"Oh, it was grand to hear
Of how he went, the champion of his race
Mighty in war, mighty in love, now bent
To more than human tasks, now lapt in ease,
Now suffering, now enjoying, Strong vast soul,
Tuned to heroic deeds, and set on high
Above the range of common petty sins
Too high to mate with an unequal soul
Too full of striving for contented days."
Epic of Hades
Many years ago, how many hardly matters now, the writer of this article heard Ruskin lecture on the myths of the Greek legends.
|JOHN RUSKIN (1819-1900)|
English author and art critic who developed his own social philosophy. In 1869 he issued The Queen of the Air, lectures on Greek myths.
What depths of meaning lay hidden and many-folded under those quaint legends.
The lapse of time that has passed since then has hindered full recollection, but one sentence still stands out clearly in my memory;
"Every time you open your window to the fresh morning air you are admitting Pallas Athené;"and in Ruskin's skilful word-painting the cold, wise daughter of Zeus was presented to us under a new aspect.
The study of mythology to a thoughtful mind is pregnant with the deepest interest, we can drink deep draughts of wisdom out of these classic wells, nay, more, some of the truest lessons of humanity can be learned from those old fables.
Who amongst the youngest of us has not heard of Hercules, the most celebrated of all the heroes of antiquity? Hercules son of Zeus (Jupiter), the strong and much-enduring man whose mighty labours were rewarded by immortality. Hercules or Heracles as he is called by the Greeks is the hero of heroes; he is the impersonation of strength and energy, his life is the life of effort; he is the brave, strong, loving servant of humanity, the leveller of abuses, the champion against evil, the destroyer of monsters. What fairy story is so interesting as the life of this Greek hero; even in his cradle the wondrous babe strangles the serpent with his infant hands. In his eighteenth year while watching his father's oxen he slays the huge Nemean lion, and from this time his life is one recital of marvellous exploits.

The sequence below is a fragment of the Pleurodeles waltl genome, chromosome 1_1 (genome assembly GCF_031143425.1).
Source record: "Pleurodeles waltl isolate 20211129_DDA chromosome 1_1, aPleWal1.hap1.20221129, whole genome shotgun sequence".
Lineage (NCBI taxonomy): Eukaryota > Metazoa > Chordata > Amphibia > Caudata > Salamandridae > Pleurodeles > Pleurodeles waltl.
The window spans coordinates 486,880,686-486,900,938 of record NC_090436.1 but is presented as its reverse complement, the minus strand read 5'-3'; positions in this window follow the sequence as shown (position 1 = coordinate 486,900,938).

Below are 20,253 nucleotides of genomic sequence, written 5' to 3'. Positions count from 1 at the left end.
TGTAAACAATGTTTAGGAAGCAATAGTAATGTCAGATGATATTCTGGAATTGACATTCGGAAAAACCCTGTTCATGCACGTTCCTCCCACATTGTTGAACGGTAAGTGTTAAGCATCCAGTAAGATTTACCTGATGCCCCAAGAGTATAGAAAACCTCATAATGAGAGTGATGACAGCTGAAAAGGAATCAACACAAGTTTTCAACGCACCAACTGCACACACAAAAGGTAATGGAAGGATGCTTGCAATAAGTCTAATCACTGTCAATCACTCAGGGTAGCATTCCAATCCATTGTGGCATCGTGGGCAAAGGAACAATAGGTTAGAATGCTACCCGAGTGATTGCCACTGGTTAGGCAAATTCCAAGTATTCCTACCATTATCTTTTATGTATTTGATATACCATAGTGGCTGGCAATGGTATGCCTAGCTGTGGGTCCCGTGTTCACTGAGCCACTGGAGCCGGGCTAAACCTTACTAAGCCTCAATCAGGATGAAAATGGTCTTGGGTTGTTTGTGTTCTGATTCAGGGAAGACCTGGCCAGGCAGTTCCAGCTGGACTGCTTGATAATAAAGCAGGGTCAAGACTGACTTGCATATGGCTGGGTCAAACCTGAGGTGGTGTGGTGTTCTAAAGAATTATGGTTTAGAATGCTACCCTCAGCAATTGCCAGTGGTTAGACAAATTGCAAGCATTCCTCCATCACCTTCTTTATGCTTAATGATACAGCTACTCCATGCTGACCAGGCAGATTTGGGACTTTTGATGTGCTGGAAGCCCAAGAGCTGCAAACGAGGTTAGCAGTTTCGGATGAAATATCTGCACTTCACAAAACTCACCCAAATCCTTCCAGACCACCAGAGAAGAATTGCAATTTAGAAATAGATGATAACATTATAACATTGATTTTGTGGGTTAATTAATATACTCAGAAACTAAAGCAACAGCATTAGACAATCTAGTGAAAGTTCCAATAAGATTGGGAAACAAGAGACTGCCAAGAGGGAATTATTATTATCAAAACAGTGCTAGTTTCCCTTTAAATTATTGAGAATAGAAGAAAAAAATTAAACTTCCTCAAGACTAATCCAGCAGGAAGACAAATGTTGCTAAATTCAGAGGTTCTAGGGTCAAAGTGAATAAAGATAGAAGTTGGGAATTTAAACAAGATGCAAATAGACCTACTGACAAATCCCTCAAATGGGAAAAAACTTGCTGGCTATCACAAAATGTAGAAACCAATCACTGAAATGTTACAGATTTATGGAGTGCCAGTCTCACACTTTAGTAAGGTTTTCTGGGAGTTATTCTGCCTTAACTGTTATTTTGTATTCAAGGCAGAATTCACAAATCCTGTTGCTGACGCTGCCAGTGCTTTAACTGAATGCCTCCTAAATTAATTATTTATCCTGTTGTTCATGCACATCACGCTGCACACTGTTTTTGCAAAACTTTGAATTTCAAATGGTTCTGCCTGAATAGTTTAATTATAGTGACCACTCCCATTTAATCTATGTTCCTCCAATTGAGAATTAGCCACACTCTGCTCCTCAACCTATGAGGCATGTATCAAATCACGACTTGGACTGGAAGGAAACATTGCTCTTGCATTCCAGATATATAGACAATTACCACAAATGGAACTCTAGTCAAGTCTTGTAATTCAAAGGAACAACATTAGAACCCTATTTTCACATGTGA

There is a marble at Naples that represents him slaying the Hydra; this is one of the twelve labours that he undertook for Eurystheus, he was his servant for twelve years, after which he was to become immortal.
The Lernean hydra was a monster with nine heads that ravaged the country of Lernac near Argos, and dwelt in a swamp near the well of Amymone. Its middle head was immortal. A prodigious fight ensued. Hercules struck off its heads with the club that he had cut for himself, but alas in the place of each head he cut off two new ones grew forth each time.
The old myth tells us that he was obliged to have recourse to the assistance of his faithful servant Iolaus, and that together they burnt away the heads of the monster and buried the immortal, never-dying head under a great rock.
What a strange story you say with a half smile, what a monstrous fable! who cares to read about Hercules nowadays!
Wait a moment, there is a lesson to be learned here, there is something to us unutterably pathetic in the picture of this strong but weary man, whose whole life was spent from the cradle to the funeral pyre in overcoming difficulties, who sinned but repented, who had brief moods of madness, who suffered and worked and lived and loved and did mighty deeds of good; Hercules the patient toiler, the destroyer of monsters!